Today, President Obama announced the launch of "My Brother's Keeper," an initiative to support young men of color and ensure all youth in this country have a chance to succeed.
Hostile school environments and extreme disciplinary policies create a school-to-prison pipeline for youth of color, including gay, bisexual, and transgender young men of color, telling them that their lives are disposable and that simply trying to get an education carries a risk of jail time. LGBT youth make up just 5-7% of the youth population, but represent 15% of those in the juvenile justice system -- the majority of which are youth of color.
All young people should have the opportunity to graduate and live healthy lives. That is why Gay-Straight Alliance Network prioritizes dismantling the policies and practices that push young people out of school and into the criminal justice system. GSA youth activists are building educational justice coalitions and advocating for bills to limit the use of suspension, expulsion, and zero tolerance policies across the country. GSA Network of California youth leaders have been part of the California Endowment's Alliance for Boys and Men of Color initiative for three years, working to end these policies for GBT young men of color in the state. We are glad that President Obama shares our commitment to young people's futures, and we look forward to learning more about this initiative and how it will improve opportunities for gay, bisexual, transgender and all young men of color.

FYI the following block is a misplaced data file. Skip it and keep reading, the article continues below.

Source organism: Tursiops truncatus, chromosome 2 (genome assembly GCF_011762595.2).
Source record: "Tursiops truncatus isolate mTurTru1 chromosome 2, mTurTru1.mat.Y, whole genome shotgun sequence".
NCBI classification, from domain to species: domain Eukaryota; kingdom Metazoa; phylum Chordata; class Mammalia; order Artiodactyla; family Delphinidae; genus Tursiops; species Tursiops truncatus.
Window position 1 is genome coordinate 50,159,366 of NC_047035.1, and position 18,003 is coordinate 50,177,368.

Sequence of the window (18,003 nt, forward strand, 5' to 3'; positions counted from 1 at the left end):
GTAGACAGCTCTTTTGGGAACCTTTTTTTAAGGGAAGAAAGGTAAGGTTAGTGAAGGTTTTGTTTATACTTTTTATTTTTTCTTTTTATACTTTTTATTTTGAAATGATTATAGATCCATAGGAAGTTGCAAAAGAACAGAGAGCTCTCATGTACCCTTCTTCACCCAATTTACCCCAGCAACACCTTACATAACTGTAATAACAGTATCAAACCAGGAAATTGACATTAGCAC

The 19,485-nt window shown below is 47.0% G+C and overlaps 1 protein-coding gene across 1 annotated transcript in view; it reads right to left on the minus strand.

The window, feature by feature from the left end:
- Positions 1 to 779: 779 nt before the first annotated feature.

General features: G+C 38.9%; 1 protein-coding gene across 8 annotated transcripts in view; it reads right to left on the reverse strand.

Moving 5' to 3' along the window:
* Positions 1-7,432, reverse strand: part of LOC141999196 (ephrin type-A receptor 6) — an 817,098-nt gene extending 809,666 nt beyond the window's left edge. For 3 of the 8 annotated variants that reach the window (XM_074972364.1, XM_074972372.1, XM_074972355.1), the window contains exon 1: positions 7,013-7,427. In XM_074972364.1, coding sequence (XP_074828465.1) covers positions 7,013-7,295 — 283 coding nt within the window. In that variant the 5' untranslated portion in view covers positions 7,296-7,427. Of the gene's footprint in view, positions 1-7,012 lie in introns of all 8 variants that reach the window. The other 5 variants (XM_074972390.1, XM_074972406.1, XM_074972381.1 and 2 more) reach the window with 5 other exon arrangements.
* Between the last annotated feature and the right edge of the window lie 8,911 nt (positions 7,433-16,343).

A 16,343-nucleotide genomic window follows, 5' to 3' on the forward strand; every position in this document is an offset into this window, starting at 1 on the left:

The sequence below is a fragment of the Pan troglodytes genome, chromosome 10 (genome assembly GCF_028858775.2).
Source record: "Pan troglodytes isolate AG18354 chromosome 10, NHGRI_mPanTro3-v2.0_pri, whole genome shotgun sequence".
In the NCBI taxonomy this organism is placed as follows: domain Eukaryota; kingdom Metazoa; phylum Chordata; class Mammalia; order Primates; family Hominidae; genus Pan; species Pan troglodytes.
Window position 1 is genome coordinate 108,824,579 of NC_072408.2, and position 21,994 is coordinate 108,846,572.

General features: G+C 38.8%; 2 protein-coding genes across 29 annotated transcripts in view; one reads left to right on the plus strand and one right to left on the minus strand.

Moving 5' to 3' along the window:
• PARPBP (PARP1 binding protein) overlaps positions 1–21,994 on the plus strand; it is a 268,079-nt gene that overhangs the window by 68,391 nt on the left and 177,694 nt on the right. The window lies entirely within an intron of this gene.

In the meantime, we encourage Gay-Straight Alliance clubs to advocate for restorative justice practices and other proven solutions in their districts, and push back against punitive disciplinary policies and other practices that disproportionately deny young men of color the opportunity to learn and succeed.
Says Mario Vasquez, the Vice-Chair of GSA Network's Board of Directors and current college student: "I am glad to hear the president’s remarks on the My Brother’s Keeper initiative. As a young gay man of color, it is significant to hear the President address issues of access and success for my community. The President addressed the importance of keeping youth in our schools and out of prisons, in part by implementing alternative discipline practices, rather than zero tolerance policies. Gay, bisexual, transgender and queer young men of color face the same issues the President talked about, plus additional biases and barriers, and GSA clubs can offer youth the mentorship and support systems the President called for."